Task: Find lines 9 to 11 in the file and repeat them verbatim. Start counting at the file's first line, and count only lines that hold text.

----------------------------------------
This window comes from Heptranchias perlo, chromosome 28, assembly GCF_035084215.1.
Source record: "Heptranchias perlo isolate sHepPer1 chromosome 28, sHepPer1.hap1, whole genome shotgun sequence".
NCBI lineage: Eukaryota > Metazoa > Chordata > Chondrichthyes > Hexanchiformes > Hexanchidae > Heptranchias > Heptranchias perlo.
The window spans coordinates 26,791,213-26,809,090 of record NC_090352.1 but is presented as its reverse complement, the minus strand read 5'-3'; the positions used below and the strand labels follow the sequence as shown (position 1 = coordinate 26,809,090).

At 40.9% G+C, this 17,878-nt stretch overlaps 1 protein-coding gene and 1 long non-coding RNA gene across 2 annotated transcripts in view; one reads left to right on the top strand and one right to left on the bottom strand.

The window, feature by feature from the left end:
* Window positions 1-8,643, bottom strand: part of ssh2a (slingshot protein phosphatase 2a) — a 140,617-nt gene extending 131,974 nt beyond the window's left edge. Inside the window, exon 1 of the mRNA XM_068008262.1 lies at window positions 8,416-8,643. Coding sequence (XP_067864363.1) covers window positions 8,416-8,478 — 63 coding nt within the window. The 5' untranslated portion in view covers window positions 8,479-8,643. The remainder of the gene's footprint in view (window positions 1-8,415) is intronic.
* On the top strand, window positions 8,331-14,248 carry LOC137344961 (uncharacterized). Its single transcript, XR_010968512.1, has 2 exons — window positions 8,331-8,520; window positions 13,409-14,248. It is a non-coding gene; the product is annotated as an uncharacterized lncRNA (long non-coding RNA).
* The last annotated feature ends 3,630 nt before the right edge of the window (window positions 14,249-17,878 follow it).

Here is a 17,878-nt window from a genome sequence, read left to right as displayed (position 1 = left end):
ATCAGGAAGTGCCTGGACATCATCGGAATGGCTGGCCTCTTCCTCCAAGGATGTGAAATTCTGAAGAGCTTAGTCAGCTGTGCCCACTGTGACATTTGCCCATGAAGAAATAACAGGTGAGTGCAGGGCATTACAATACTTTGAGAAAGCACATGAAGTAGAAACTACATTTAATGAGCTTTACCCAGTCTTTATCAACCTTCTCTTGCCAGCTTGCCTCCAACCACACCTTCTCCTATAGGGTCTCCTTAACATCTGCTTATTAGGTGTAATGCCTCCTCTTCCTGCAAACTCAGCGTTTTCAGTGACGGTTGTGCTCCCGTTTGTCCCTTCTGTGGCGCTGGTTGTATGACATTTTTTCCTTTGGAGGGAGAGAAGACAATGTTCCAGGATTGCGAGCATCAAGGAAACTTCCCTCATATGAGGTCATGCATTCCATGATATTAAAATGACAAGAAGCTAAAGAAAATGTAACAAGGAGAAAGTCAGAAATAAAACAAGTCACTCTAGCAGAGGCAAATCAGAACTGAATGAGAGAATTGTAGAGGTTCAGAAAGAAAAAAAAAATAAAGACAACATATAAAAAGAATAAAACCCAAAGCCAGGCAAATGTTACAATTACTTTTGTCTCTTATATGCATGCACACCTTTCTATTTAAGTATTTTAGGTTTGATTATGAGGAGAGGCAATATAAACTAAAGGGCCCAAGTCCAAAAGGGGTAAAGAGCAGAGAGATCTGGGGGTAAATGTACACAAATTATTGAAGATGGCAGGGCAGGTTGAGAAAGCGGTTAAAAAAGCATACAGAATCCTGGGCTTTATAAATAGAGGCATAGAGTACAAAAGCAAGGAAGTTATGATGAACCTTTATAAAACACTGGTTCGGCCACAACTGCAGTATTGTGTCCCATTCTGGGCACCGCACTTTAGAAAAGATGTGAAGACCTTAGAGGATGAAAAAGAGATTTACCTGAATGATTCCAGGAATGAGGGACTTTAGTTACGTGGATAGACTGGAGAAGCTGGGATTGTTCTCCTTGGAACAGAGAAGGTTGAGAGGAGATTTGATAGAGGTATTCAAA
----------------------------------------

* The last annotated feature ends 3,630 nt before the right edge of the window (window positions 14,249-17,878 follow it).

Here is a 17,878-nt window from a genome sequence, read left to right as displayed (position 1 = left end):
ATCAGGAAGTGCCTGGACATCATCGGAATGGCTGGCCTCTTCCTCCAAGGATGTGAAATTCTGAAGAGCTTAGTCAGCTGTGCCCACTGTGACATTTGCCCATGAAGAAATAACAGGTGAGTGCAGGGCATTACAATACTTTGAGAAAGCACATGAAGTAGAAACTACATTTAATGAGCTTTACCCAGTCTTTATCAACCTTCTCTTGCCAGCTTGCCTCCAACCACACCTTCTCCTATAGGGTCTCCTTAACATCTGCTTATTAGGTGTAATGCCTCCTCTTCCTGCAAACTCAGCGTTTTCAGTGACGGTTGTGCTCCCGTTTGTCCCTTCTGTGGCGCTGGTTGTATGACATTTTTTCCTTTGGAGGGAGAGAAGACAATGTTCCAGGATTGCGAGCATCAAGGAAACTTCCCTCATATGAGGTCATGCATTCCATGATATTAAAATGACAAGAAGCTAAAGAAAATGTAACAAGGAGAAAGTCAGAAATAAAACAAGTCACTCTAGCAGAGGCAAATCAGAACTGAATGAGAGAATTGTAGAGGTTCAGAAAGAAAAAAAAAATAAAGACAACATATAAAAAGAATAAAACCCAAAGCCAGGCAAATGTTACAATTACTTTTGTCTCTTATATGCATGCACACCTTTCTATTTAAGTATTTTAGGTTTGATTATGAGGAGAGGCAATATAAACTAAAGGGCCCAAGTCCAAAAGGGGTAAAGAGCAGAGAGATCTGGGGGTAAATGTACACAAATTATTGAAGATGGCAGGGCAGGTTGAGAAAGCGGTTAAAAAAGCATACAGAATCCTGGGCTTTATAAATAGAGGCATAGAGTACAAAAGCAAGGAAGTTATGATGAACCTTTATAAAACACTGGTTCGGCCACAACTGCAGTATTGTGTCCCATTCTGGGCACCGCACTTTAGAAAAGATGTGAAGACCTTAGAGGATGAAAAAGAGATTTACCTGAATGATTCCAGGAATGAGGGACTTTAGTTACGTGGATAGACTGGAGAAGCTGGGATTGTTCTCCTTGGAACAGAGAAGGTTGAGAGGAGATTTGATAGAGGTATTCAAA